Letter of Gratitude from a Kafir Woman
This letter, which we extract, in part, from the United Presbyterian Missionary Record, is of remarkable interest. It was written, in her own language, by the old mother of the late Rev. Tiyo Soga, a Kafir, who, after his conversion to Christianity, was sent to Scotland to be educated, and afterwards went back to his own country, the first ordained Kafir minister who had preached the Gospel. His mother now writes to the good people in Scotland thus :—
"Emgwali, October, 1873.
"My Kind Friends,—For a long time I have wished to thank0002
[ ]0003 56 Letter of Gratitude from a Kafir Woman.
you for what you have done for me. Beloved friends, to-day I thank you for what you have done for my son and for myself. I thank you for what he was taught, and for what he was prepared for, by your means. From the beginning you acted with great wisdom towards him, and thereby conferred privileges and marvellous blessings upon us all. You opened up every path for him by which he was directed in the way of salvation, and which you also showed unto his people as well as to himself and to his family.
"Beloved, your work to my son I represent with the words which were said respecting man: The Creator first prepared a place for man before He created him. When He had finished all that was right for man, He created him, and placed him in the midst of every advantage. His commandment instructed him, like him who has departed. Thus it was so.
"What can I speak to you? Dearly beloved, that which you began did you not finish? You gave the blood of your blood* to my son. I have seen it with my own eyes. That event taught us to know your habits, your disposition, and your speech. That great event united us very closely together. In effect it seemed to say to my son: 'Tiyo Soga, go, take this great enlightener amongst your countrymen.' My friends, what can I say to you? He is gone to the place prepared for him[,] look there for him! Pardon me in referring to this matter. Beloved, what gift can be more highly esteemed than this? Rejoice, beloved! we also rejoice with the Churches in Scotland. Rejoice ye! Canzibe, the bright, the morning star of spring, has already risen upon Africa. The first teacher belonging to our countrymen was sent forth by you. Be glad, ye people of Caffraria! Amaxosa, the first home of my son, now lying desolate and forlorn, speaks of your laborious toil. Rejoice ye! These five gum trees still standing remind me that, while the desolate and deserted homes of our countrymen are covered with the couch grass, it is not so with respect to that in which my son abides this day. His home is now far distint from these gum trees. Vain, then, is it for you to care so much, and to be so anxious for the things of this world. . . . . . .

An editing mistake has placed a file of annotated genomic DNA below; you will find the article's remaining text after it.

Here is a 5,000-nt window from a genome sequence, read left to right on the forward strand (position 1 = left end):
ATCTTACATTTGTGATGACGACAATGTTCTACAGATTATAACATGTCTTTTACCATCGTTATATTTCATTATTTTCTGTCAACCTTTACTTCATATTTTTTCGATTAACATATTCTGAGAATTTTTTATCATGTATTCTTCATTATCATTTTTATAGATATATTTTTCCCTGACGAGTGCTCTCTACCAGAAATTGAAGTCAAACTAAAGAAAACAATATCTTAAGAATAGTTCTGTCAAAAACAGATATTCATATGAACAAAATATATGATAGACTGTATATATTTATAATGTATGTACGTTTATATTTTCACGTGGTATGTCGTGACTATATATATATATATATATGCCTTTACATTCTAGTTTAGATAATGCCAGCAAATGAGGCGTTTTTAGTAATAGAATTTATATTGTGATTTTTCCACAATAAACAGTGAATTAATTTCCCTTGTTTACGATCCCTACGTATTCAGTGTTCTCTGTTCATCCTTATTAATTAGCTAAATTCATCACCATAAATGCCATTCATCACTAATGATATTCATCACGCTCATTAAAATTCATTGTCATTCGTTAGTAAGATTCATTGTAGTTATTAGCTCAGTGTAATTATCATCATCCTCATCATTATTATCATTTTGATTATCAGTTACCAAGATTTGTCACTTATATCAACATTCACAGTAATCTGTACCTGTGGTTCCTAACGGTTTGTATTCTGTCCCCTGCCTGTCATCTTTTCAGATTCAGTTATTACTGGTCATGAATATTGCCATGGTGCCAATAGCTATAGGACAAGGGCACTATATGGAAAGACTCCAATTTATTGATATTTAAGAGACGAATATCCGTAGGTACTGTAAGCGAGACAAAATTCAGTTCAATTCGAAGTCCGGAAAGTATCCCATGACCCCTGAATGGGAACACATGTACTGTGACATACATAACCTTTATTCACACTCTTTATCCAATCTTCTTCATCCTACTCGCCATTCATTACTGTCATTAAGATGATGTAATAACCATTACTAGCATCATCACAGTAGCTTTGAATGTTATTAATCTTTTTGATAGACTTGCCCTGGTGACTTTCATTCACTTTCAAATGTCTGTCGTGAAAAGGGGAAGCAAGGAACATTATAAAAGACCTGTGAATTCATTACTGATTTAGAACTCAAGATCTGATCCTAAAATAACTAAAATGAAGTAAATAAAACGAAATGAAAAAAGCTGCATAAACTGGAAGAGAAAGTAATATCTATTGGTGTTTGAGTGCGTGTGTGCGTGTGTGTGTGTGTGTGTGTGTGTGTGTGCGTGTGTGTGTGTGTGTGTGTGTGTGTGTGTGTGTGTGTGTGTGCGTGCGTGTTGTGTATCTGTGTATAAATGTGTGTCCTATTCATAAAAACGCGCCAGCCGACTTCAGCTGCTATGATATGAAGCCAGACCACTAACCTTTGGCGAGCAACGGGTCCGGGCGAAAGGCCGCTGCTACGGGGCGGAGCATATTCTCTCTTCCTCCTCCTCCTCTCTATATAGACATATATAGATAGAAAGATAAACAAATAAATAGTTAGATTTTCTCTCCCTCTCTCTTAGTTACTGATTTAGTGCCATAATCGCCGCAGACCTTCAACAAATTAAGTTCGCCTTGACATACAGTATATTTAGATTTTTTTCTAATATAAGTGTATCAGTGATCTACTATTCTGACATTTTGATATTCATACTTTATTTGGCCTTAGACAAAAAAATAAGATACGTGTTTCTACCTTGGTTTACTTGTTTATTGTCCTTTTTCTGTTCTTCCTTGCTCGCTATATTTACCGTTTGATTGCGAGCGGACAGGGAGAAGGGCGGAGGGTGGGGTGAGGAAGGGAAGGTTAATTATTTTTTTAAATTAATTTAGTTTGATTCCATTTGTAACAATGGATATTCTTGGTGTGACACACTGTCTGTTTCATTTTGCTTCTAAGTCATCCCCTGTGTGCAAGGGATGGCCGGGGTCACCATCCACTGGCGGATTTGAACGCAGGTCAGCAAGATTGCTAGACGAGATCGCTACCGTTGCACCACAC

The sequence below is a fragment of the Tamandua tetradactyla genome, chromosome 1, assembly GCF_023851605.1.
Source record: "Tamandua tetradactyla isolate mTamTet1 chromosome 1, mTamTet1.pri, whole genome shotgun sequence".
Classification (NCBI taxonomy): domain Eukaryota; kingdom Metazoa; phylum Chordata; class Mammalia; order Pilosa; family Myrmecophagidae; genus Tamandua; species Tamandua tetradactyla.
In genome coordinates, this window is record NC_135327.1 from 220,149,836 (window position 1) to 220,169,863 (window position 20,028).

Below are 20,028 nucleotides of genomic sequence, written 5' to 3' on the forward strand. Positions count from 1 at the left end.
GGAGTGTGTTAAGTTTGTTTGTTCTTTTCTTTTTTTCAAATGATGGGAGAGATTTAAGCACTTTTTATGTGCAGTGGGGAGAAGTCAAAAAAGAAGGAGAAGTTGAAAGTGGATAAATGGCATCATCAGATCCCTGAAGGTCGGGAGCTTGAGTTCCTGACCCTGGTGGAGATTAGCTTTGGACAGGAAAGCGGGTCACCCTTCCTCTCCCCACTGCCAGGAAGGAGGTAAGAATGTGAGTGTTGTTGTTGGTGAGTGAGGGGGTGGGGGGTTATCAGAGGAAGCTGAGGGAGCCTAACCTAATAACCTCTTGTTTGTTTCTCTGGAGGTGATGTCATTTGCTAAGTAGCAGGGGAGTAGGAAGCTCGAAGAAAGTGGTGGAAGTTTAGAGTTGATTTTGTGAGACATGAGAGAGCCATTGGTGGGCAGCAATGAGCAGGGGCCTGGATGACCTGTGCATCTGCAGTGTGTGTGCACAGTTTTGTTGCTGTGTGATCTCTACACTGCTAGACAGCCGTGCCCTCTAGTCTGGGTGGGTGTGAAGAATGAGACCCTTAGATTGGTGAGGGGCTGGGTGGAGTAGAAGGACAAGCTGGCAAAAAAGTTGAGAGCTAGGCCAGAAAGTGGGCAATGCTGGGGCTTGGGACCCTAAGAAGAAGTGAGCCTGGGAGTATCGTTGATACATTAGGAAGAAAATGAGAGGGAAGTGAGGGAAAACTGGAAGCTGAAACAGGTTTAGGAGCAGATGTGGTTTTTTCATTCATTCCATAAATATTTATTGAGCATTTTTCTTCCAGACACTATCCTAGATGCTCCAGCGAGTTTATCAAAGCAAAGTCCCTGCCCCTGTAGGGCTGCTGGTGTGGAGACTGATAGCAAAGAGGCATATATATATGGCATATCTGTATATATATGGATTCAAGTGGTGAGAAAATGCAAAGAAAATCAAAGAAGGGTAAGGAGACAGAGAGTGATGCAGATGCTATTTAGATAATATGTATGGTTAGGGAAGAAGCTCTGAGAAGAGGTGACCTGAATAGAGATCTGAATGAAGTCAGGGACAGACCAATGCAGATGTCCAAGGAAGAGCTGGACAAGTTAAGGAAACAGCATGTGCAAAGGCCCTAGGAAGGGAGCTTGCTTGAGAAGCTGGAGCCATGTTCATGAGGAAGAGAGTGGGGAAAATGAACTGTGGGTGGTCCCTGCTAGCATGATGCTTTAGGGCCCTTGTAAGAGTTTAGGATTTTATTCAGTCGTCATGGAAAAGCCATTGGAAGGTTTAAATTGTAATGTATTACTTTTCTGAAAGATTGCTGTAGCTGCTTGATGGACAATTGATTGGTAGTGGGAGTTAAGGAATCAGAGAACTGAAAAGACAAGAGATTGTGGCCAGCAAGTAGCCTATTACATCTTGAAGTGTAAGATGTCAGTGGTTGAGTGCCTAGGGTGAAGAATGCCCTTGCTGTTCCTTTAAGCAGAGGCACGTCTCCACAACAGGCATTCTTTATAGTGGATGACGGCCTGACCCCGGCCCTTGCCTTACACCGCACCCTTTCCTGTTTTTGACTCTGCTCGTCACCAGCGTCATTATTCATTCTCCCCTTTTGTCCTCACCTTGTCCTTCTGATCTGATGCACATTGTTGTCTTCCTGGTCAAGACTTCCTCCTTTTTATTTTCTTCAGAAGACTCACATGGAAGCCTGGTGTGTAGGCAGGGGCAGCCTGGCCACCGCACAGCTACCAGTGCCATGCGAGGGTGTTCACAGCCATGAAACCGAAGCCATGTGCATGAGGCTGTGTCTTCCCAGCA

"My beloved friends, what more can I say? I conclude * Referring to his marriage. 0004 [ ] 57 with respectful salutations. Oh, pray for me to the Lord, my friends, that when I reach that day which has neither a yesterday nor a to-morrow—a day which has no end—I may receive strength to sustain me in my unutterable weakness.—May you live happy!
"Nosutu Soga Jotelo."